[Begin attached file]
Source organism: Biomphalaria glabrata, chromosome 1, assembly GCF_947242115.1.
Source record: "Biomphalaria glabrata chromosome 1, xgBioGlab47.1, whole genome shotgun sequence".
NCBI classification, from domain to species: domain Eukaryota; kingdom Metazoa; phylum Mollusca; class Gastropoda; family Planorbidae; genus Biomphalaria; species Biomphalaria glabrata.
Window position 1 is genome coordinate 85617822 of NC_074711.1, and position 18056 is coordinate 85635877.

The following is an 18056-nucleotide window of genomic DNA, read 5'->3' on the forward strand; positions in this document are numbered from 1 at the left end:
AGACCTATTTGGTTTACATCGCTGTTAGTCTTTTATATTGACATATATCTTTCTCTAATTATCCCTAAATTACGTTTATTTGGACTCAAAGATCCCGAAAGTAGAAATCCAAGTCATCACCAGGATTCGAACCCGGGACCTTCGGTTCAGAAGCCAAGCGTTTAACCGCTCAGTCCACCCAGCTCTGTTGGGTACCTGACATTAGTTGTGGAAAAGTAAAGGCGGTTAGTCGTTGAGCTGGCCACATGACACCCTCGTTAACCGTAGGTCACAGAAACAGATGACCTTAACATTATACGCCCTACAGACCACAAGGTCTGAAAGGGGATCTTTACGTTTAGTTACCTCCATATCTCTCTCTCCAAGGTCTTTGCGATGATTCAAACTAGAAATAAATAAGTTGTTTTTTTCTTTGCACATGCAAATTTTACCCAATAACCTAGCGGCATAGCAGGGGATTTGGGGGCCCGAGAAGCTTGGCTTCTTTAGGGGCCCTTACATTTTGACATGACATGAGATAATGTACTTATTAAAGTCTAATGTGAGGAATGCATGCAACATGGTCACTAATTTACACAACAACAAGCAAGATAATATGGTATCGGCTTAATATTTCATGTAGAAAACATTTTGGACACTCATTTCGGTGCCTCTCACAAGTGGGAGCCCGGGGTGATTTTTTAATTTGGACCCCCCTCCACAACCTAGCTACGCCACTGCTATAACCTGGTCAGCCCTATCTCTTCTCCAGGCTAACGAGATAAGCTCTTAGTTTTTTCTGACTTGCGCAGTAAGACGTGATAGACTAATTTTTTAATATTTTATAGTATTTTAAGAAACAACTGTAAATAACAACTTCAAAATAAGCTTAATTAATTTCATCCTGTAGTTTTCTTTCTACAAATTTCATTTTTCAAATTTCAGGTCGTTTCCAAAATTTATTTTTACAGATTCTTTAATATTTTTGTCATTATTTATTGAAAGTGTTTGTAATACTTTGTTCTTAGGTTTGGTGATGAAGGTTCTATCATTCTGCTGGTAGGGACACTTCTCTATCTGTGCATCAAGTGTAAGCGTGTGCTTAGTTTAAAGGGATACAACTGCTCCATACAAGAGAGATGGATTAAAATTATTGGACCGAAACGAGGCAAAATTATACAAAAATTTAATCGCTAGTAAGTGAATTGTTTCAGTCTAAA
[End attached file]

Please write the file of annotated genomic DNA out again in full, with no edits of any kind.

Source organism: Biomphalaria glabrata, chromosome 1, assembly GCF_947242115.1.
Source record: "Biomphalaria glabrata chromosome 1, xgBioGlab47.1, whole genome shotgun sequence".
NCBI classification, from domain to species: domain Eukaryota; kingdom Metazoa; phylum Mollusca; class Gastropoda; family Planorbidae; genus Biomphalaria; species Biomphalaria glabrata.
Window position 1 is genome coordinate 85617822 of NC_074711.1, and position 18056 is coordinate 85635877.

The following is an 18056-nucleotide window of genomic DNA, read 5'->3' on the forward strand; positions in this document are numbered from 1 at the left end:
AGACCTATTTGGTTTACATCGCTGTTAGTCTTTTATATTGACATATATCTTTCTCTAATTATCCCTAAATTACGTTTATTTGGACTCAAAGATCCCGAAAGTAGAAATCCAAGTCATCACCAGGATTCGAACCCGGGACCTTCGGTTCAGAAGCCAAGCGTTTAACCGCTCAGTCCACCCAGCTCTGTTGGGTACCTGACATTAGTTGTGGAAAAGTAAAGGCGGTTAGTCGTTGAGCTGGCCACATGACACCCTCGTTAACCGTAGGTCACAGAAACAGATGACCTTAACATTATACGCCCTACAGACCACAAGGTCTGAAAGGGGATCTTTACGTTTAGTTACCTCCATATCTCTCTCTCCAAGGTCTTTGCGATGATTCAAACTAGAAATAAATAAGTTGTTTTTTTCTTTGCACATGCAAATTTTACCCAATAACCTAGCGGCATAGCAGGGGATTTGGGGGCCCGAGAAGCTTGGCTTCTTTAGGGGCCCTTACATTTTGACATGACATGAGATAATGTACTTATTAAAGTCTAATGTGAGGAATGCATGCAACATGGTCACTAATTTACACAACAACAAGCAAGATAATATGGTATCGGCTTAATATTTCATGTAGAAAACATTTTGGACACTCATTTCGGTGCCTCTCACAAGTGGGAGCCCGGGGTGATTTTTTAATTTGGACCCCCCTCCACAACCTAGCTACGCCACTGCTATAACCTGGTCAGCCCTATCTCTTCTCCAGGCTAACGAGATAAGCTCTTAGTTTTTTCTGACTTGCGCAGTAAGACGTGATAGACTAATTTTTTAATATTTTATAGTATTTTAAGAAACAACTGTAAATAACAACTTCAAAATAAGCTTAATTAATTTCATCCTGTAGTTTTCTTTCTACAAATTTCATTTTTCAAATTTCAGGTCGTTTCCAAAATTTATTTTTACAGATTCTTTAATATTTTTGTCATTATTTATTGAAAGTGTTTGTAATACTTTGTTCTTAGGTTTGGTGATGAAGGTTCTATCATTCTGCTGGTAGGGACACTTCTCTATCTGTGCATCAAGTGTAAGCGTGTGCTTAGTTTAAAGGGATACAACTGCTCCATACAAGAGAGATGGATTAAAATTATTGGACCGAAACGAGGCAAAATTATACAAAAATTTAATCGCTAGTAAGTGAATTGTTTCAGTCTAAA